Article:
Mongolian herders harness the sun for greener lives

Mon Dec 7, 2009 12:44am EST
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By Jargal Byambasuren

TUV AIMAK, Mongolia (Reuters Life!) - Often, the best eco-friendly initiatives stem out of necessity.

In Mongolia's vast steppe, where thousands still practice the nomadic lifestyle of their ancestors, solar panels are pitched atop more and more tents, taking the place of fixed power lines.

The panels, which cost around $118 each, allow families to charge their phones, power their energy-saving light bulbs and even watch a couple of hours of television in the evening.

But the best thing about the panels -- and the solar energy they harness -- is that they can be packed up along with the tent, or yurt, when the herders need to move to greener pastures.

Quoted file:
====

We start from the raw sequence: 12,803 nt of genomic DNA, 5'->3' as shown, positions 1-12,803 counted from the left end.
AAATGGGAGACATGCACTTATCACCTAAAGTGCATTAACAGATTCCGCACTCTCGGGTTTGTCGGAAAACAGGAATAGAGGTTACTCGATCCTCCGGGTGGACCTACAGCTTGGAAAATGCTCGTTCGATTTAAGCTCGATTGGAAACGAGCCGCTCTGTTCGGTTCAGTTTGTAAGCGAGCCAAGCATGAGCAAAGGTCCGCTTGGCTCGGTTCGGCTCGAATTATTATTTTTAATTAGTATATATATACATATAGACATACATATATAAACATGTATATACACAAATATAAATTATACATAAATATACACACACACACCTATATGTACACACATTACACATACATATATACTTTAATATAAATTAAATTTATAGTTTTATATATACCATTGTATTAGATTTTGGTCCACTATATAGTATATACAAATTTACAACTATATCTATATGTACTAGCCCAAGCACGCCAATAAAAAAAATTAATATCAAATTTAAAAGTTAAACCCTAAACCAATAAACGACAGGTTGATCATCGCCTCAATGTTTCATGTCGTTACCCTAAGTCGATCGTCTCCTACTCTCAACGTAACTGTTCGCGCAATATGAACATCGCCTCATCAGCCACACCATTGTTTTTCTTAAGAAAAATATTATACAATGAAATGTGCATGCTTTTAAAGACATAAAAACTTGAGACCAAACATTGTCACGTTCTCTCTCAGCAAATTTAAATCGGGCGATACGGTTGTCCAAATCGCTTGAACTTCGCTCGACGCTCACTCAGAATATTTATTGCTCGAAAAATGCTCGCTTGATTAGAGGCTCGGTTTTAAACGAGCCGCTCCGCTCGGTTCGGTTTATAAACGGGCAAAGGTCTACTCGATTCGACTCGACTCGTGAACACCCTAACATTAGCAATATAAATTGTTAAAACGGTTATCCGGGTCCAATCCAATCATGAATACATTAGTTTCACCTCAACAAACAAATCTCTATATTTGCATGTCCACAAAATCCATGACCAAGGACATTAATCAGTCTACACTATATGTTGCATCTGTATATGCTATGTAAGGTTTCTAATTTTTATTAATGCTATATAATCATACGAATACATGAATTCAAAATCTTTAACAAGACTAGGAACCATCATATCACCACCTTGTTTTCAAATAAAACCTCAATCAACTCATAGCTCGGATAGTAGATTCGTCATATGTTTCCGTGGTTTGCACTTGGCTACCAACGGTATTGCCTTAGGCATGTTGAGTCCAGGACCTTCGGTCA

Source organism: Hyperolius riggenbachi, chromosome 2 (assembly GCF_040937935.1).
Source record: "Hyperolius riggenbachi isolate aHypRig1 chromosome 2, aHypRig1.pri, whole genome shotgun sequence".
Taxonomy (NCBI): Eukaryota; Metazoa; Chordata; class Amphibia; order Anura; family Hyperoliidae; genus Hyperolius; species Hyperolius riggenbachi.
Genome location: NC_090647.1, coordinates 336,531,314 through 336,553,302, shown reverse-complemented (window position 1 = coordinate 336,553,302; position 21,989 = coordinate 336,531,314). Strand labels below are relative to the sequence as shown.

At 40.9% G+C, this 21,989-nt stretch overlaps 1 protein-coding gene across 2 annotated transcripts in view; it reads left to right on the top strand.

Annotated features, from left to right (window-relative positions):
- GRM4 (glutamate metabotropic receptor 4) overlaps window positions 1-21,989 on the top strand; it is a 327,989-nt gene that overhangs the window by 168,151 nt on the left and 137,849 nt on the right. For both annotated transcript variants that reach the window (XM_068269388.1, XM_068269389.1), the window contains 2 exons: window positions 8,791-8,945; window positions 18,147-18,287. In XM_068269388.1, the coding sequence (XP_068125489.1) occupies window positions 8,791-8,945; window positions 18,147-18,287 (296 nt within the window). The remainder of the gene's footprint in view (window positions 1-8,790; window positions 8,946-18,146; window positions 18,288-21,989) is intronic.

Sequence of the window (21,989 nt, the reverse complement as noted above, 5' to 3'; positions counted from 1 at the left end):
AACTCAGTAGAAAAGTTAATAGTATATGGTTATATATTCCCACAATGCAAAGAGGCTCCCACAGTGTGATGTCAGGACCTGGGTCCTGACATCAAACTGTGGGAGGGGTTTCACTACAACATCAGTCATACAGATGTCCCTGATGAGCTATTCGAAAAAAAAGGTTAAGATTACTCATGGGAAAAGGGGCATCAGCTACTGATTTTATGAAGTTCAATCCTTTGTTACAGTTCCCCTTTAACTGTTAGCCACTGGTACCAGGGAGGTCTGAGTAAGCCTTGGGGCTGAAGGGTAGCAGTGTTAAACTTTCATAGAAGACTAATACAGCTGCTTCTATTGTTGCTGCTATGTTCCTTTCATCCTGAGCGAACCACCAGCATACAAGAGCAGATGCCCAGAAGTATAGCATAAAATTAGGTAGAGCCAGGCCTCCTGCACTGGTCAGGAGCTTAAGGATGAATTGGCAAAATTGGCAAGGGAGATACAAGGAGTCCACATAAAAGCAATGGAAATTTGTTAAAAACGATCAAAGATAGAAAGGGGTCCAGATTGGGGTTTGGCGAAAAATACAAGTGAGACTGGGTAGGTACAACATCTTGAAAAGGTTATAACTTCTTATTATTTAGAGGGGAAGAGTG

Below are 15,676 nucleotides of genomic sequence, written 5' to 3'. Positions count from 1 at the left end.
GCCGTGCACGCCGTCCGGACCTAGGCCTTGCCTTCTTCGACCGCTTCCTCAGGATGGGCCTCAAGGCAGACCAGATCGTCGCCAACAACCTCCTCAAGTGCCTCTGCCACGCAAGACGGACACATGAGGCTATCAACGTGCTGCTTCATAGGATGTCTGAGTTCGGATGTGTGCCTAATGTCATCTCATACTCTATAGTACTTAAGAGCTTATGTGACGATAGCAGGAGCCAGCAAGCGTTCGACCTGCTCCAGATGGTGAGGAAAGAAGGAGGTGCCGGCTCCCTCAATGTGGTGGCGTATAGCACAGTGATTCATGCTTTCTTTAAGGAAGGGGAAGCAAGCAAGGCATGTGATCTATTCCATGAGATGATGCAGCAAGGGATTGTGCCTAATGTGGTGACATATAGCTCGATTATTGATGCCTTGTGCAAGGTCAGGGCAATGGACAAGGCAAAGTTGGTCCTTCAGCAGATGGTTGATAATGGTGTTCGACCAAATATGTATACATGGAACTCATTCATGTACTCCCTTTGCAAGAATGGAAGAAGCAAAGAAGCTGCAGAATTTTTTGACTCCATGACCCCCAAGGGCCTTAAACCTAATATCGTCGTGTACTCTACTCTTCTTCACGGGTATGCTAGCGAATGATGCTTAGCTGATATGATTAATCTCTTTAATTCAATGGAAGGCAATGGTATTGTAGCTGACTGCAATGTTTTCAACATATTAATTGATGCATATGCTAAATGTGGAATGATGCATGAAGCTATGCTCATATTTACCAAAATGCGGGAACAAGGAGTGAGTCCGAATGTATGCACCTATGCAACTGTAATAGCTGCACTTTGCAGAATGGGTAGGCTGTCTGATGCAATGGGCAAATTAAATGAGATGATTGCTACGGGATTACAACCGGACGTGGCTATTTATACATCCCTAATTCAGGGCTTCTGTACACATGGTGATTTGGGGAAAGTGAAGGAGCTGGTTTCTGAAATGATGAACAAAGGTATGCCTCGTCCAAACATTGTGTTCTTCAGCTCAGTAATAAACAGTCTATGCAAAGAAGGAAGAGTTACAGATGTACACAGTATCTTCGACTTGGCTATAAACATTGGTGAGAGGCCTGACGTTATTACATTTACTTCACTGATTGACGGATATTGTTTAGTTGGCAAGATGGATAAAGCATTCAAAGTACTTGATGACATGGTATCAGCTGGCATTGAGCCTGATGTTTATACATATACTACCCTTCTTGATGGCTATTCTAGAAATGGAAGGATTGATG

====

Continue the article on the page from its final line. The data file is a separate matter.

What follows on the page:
Complementing the panels are supplies of dried animal dung, courtesy of the cattle that are integral to nomads' livelihood, and which are used to provide heat in the harsh winter.

Otgonsuren Perenlei, 27, and her husband moved back to the grasslands from Mongolia's capital city, Ulan Bator, a few years ago, attracted by cleaner air and a more eco-friendly lifestyle.

But despite her own conservation efforts, she said climate change was taking its toll on the steppe, and making it more difficult for nomads like her to make a living.

"The global warming issue has made grazing very difficult these days. The grass hardly grows," she told Reuters Television.   Continued...